Organ Practice in the Whaling Case: Consensus and Dissent between Subsequent Practice, Other Practice and a Duty to Give Due Regard

Abstract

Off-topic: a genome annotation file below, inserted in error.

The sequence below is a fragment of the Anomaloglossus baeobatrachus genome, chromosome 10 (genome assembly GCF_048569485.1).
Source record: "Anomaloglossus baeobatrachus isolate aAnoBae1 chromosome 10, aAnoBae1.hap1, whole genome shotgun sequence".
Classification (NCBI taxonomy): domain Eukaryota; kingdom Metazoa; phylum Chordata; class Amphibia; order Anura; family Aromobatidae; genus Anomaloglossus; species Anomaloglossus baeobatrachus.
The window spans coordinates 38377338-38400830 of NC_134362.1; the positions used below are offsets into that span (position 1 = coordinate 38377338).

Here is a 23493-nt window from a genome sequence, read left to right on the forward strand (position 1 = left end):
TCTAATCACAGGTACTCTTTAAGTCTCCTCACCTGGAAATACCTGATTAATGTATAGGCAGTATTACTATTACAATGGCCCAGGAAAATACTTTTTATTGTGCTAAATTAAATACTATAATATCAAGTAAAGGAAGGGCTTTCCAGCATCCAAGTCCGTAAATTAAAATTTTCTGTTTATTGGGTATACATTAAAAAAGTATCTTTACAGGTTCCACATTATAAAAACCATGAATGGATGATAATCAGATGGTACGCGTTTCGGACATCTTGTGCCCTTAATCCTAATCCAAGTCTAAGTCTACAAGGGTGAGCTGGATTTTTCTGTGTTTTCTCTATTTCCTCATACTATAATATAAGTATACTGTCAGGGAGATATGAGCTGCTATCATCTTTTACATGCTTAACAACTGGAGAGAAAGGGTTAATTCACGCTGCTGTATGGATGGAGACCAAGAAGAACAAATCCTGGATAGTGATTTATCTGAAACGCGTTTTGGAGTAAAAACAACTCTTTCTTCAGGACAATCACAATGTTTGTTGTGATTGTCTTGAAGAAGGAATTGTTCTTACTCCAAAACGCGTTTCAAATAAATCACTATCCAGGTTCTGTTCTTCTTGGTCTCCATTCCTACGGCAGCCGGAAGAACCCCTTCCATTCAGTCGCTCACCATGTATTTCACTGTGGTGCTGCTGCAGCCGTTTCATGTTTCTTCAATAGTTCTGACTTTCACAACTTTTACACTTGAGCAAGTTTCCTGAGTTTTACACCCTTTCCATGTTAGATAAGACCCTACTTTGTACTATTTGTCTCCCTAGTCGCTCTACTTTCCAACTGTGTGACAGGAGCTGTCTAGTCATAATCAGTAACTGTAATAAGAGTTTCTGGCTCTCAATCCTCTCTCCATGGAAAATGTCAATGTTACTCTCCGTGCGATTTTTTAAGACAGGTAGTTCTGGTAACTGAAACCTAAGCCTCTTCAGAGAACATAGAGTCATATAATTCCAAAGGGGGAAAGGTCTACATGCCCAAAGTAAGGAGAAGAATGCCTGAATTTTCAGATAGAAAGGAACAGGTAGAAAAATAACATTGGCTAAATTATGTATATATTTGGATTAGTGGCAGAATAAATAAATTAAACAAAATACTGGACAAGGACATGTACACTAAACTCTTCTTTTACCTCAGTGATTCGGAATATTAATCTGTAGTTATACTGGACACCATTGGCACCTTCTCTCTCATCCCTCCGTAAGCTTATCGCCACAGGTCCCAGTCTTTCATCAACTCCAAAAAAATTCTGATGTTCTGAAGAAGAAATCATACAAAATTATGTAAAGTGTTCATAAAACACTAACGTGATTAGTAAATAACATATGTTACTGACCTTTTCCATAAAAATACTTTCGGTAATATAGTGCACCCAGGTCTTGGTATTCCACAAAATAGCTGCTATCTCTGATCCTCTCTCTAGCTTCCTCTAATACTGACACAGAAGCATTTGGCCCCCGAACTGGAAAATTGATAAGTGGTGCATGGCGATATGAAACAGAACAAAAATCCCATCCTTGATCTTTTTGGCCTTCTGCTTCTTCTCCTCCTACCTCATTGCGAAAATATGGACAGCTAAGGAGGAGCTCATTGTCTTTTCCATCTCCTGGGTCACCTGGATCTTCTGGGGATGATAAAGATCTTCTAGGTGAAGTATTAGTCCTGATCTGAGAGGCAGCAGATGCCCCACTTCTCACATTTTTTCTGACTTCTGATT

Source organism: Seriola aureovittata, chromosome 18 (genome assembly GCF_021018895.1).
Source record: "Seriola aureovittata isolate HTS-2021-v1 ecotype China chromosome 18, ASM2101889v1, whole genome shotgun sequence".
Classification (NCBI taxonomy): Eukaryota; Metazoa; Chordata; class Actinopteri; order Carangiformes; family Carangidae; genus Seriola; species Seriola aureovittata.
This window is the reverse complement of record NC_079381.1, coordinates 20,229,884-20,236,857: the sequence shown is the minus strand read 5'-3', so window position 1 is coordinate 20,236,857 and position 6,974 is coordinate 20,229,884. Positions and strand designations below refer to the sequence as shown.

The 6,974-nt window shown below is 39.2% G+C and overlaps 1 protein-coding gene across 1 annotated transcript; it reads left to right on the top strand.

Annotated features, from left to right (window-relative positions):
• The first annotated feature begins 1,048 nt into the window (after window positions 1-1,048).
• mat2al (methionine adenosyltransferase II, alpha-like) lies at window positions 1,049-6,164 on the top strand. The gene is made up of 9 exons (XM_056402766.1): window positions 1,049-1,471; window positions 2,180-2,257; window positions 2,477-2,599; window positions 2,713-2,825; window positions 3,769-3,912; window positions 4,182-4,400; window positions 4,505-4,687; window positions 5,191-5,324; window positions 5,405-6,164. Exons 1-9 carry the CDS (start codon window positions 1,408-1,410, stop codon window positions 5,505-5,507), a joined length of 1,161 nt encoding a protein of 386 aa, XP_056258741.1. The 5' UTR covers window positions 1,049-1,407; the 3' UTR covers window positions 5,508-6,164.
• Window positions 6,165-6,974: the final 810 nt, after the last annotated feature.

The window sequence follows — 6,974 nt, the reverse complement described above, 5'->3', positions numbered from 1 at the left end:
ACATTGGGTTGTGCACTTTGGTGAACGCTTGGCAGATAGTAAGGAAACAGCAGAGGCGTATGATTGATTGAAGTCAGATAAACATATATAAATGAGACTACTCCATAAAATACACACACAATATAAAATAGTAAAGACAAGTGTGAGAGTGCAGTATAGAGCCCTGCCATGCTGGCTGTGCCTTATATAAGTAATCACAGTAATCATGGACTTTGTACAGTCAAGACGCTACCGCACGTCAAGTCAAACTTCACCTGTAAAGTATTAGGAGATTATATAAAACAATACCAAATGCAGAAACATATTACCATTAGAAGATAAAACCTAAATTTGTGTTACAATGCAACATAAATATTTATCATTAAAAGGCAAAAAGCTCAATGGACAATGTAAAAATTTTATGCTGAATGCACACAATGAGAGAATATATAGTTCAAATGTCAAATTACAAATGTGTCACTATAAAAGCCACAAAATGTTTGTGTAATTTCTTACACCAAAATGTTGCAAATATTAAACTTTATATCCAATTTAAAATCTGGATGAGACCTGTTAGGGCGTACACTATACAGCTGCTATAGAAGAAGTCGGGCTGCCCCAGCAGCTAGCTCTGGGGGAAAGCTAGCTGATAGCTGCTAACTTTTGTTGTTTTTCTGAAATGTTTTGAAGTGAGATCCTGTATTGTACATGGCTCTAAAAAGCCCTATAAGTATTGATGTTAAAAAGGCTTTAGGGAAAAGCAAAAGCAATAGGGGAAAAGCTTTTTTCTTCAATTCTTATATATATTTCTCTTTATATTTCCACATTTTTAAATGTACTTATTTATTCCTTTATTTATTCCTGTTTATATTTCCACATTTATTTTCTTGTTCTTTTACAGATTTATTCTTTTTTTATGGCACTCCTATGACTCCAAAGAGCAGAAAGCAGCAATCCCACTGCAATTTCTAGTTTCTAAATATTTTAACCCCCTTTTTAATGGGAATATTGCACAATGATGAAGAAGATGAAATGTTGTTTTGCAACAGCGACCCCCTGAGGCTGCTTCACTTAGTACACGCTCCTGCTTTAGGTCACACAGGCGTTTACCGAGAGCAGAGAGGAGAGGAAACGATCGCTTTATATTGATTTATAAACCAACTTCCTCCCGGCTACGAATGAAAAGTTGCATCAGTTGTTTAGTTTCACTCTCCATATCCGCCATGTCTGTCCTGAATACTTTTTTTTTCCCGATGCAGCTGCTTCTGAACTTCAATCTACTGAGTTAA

Whaling in the Antarctic Sea <it>on the admissibility of Japan’s whale programme under the Whaling Convention highlights the importance of organ practice for the interpretation of the underlying treaty. Analysing the Court’s reasoning against its earlier case-law, this article first assesses and affirms that plenary organ practice amounts to practice ‘between the States’ and, thus, to a subsequent agreement or subsequent practice within the meaning of Article 31(3)(a) and (b) of the Vienna Convention on the Law of Treaties (VCLT). It then assesses and denies that this goes with a special rule on subsequent practice to the effect of lowering the requirement for an agreement within treaty organs. While within organs silence is easily taken for a tacit agreement, this cannot overcome dissent. And this holds true with regard to organs within general treaty regimes as well as organs of international organizations with legal personality. Whereas the Court therefore rightly rejected the resolution calling for a proportionality test on lethal sampling as subsequent practice under Article 31 of the VCLT because it was not adopted by consensus, the Court is criticized for relying on resolutions of the International Whaling Commission (IWC) by way of a duty of cooperation to give due regard to organ practice. Instead, the more established category of other confirmatory practice pursuant to Article 32 of the VCLT is introduced, which would have permitted the Court to explicitly buttress its affirmation on a proportionality test by relying on a resolution still reflecting the view of a considerable majority of states parties</it>.

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